A year ago today, at about 4 am, I landed in Tbilisi International Airport for the first time.
Last night my blog reached 100,000 individual page views, or “hits.”
I wish I had time for a real “year in review” sort of post – something looking back on my time here, or whatever – but that’s sort of what this whole blog is. I’ve grown a lot in this past year. I’ve changed a lot and become a better person. I’ve realized opportunities that I never even knew I had. Life has been good.
I have failed to become fluent in Georgian. My first six months here I didn’t even have a host family, and when I did, they mostly just spoke English. I live in Tbilisi and hang out with expats and English-speaking Georgians. I can order food, direct a taxi, and obtain goods and services; I cannot hold a conversation. I can understand less than half of what is said around me, depending on their accent and how fast they are talking.
I have learned a lot about teaching. I have learned a lot about Tbilisi. My knowledge of Tbilisi geography is now comparable to or better than that of most Georgians I encounter. Sometimes when I go out in public I run into strangers who know who I am because of this blog. I find this surprising but incredibly cool. I have finally, after a full year, found a place to get decent mtsvadi. I still haven’t tried the Mexican place in Sighnaghi. I still haven’t been to Batumi.
I’ve made a lot of good friends, and a ton of nice acquaintances, and most of them are gone now. There aren’t many people from TLG group 3 still in Georgia. I’ve had great luck with dating and relationships, and I’ve managed not to talk about any of it on this blog even though I always want to. I’ve made professional contacts that could perhaps one day lead to well-paying jobs. I have a decent social network here who I feel I can rely on for help if I need it. I’ve avoided culture shock.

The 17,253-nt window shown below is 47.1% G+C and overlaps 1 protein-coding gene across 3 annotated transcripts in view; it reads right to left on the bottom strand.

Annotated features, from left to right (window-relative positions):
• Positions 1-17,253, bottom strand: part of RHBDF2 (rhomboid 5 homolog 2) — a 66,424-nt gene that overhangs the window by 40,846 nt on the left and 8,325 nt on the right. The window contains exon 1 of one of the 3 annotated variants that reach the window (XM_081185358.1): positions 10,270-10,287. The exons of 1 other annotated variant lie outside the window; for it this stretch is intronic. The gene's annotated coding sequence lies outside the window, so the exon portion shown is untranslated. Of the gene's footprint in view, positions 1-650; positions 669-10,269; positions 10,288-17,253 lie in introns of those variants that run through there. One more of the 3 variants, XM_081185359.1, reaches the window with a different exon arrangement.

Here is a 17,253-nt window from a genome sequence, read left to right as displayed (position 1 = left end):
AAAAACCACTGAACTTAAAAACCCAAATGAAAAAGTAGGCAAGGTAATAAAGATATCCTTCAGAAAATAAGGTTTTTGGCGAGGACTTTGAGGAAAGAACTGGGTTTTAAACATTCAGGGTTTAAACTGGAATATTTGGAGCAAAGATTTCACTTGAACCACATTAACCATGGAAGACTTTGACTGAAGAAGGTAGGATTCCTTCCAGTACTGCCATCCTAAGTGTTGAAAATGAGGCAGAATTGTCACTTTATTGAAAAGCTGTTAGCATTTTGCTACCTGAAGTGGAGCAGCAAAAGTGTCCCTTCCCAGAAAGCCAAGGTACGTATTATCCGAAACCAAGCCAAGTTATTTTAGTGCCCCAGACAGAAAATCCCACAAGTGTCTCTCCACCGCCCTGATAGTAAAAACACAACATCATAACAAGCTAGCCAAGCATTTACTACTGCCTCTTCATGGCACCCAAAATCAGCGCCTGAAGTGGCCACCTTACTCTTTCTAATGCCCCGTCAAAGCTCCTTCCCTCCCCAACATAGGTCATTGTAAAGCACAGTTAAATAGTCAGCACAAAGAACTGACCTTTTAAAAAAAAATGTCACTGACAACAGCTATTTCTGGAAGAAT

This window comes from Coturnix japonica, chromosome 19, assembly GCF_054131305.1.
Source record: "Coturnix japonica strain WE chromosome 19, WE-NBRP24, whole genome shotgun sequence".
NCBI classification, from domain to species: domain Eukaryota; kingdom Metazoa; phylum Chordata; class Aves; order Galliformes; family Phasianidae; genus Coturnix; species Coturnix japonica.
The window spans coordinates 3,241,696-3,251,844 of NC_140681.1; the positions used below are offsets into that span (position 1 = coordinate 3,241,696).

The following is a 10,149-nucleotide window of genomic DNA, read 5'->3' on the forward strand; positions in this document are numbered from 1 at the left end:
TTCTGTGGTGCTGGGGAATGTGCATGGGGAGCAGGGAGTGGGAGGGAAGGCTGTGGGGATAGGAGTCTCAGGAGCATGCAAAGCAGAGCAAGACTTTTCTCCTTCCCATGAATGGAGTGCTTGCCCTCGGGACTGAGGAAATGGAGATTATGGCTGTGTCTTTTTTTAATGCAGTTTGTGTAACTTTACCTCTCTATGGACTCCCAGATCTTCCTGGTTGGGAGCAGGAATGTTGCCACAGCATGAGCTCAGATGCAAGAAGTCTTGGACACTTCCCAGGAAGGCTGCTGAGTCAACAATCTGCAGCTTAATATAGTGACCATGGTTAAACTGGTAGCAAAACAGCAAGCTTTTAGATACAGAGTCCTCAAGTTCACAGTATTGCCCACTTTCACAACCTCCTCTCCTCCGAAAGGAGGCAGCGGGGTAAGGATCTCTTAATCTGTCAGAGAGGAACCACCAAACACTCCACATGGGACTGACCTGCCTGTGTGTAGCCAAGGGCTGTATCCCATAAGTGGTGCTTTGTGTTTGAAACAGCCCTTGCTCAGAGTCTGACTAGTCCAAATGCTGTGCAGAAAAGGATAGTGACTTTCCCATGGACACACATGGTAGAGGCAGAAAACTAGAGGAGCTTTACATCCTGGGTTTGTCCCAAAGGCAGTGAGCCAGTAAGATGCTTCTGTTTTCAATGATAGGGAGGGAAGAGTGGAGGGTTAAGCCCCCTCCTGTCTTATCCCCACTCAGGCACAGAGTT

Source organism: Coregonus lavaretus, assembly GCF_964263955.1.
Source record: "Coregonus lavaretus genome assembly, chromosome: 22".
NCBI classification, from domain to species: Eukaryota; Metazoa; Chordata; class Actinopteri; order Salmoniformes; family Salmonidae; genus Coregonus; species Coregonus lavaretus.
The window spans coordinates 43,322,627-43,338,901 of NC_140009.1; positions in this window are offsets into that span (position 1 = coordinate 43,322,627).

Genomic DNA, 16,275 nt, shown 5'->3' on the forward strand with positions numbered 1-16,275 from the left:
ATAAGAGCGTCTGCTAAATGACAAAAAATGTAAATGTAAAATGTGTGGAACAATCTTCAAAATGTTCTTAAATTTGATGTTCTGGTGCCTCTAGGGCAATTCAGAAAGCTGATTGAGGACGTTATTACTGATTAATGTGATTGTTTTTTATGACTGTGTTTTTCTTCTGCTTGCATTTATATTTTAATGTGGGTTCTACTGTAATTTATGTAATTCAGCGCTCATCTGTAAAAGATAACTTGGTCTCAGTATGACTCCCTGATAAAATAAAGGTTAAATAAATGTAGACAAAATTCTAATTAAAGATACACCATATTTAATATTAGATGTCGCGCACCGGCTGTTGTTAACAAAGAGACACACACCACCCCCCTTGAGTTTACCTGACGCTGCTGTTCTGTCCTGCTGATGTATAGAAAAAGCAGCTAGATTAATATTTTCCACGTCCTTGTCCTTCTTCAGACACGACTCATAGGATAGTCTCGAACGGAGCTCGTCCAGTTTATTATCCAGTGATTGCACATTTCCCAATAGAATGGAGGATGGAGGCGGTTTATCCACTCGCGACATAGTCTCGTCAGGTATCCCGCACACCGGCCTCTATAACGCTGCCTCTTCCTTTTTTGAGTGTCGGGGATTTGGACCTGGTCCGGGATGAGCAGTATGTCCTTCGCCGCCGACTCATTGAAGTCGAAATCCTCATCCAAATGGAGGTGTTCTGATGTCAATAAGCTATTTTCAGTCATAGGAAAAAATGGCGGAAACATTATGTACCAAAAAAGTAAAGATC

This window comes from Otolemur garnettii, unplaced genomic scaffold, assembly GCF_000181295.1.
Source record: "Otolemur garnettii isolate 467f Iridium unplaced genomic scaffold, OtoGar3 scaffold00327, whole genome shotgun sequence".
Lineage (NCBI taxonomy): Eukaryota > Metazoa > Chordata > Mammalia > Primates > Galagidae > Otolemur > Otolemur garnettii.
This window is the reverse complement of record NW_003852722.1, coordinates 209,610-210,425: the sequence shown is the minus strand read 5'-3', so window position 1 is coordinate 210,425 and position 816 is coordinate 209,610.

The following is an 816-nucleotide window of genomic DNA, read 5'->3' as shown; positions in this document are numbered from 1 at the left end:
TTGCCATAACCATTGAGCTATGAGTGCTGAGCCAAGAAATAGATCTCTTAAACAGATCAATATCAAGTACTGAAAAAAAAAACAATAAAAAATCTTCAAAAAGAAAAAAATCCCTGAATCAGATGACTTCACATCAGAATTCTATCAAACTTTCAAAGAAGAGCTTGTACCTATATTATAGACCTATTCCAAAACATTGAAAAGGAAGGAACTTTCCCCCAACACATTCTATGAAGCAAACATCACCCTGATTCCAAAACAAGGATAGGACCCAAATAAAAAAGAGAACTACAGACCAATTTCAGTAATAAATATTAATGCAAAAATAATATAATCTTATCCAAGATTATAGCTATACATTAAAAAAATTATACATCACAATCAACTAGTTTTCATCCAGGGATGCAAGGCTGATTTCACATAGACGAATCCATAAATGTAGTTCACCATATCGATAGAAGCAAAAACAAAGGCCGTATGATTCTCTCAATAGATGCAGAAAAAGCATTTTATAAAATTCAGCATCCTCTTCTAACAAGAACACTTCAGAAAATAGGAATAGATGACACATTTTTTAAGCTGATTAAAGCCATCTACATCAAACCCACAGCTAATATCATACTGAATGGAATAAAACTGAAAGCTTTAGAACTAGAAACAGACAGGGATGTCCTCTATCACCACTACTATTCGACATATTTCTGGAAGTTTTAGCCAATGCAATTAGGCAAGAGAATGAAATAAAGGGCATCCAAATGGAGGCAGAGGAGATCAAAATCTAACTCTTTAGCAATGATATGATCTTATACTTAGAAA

This is one of the first times in my life when I can honestly and unreservedly say that I am better off now than I was one year ago. Coming to Georgia was a great decision for me even if it’s only because I no longer feel like I am wasting my life. Teaching, and writing this blog, are dually responsible for the feeling that my life is now contributing positively to the world and the lives of others. I feel like I can make a difference here, like I can give Georgians the opportunities that come from education and also give a voice to the social issues that Georgia struggles with (or should struggle with.) Someone told me that this is a very American attitude. I’m fine with that.
This blog gets, on average, between 200 and 300 hits per day. That means that there are hundreds of people who read what I have to say – who get to be exposed to a very particular Western assessment of Georgian life and culture. A vocal minority wishes I would shut up and go home, but that’s always the case when there’s any discussion of social issues whatsoever. Many more people read, and comment, or pass a link on to others, or mention me in their blogs or news articles. I want to thank all of those people – you’ve given me something really special and I hope I can live up to that gift.
I’ve fallen out of touch with America in a very big way. I know that some of my relatives read this blog, but most don’t. Same with my American friends. I haven’t had time to keep up with facebook this summer, and even before that I had hid hundreds of people from my news feed because their daily lives are no longer applicable to my daily life. I was happy with a lot of aspects of my life in America but on a day to day basis I was often very miserable. I haven’t had a single miserable day in Georgia and so I can’t say that I regret making a significant and sudden break from my previous life, even if there are many people and places and things from America that I miss.
My opinions about Georgia have grown and changed. As a friend told me the other day, I’m no longer a rookie. I’ve been places and seen things – more than some, less than others – and my perspective today is vastly different than it was a year ago. At the same time, I’m still a New Yorker with a liberal arts education, which means that I still see things differently than most of the people in the world. Again, I’m fine with that. I want to express my views and I want to hear your views. This blog has evolved from primarily a one-way information source for Americans looking to come to Georgia and into something more like a cultural exchange, an English-language forum for Georgians and Americans and other interested parties. I think that’s really cool, and I never would have expected it, and again I want to extend my gratitude to everyone who’s made that possible.
It’s been a great year. Sakartvelos Gaumarjost!
(video: Katie Melua, What a Wonderful World)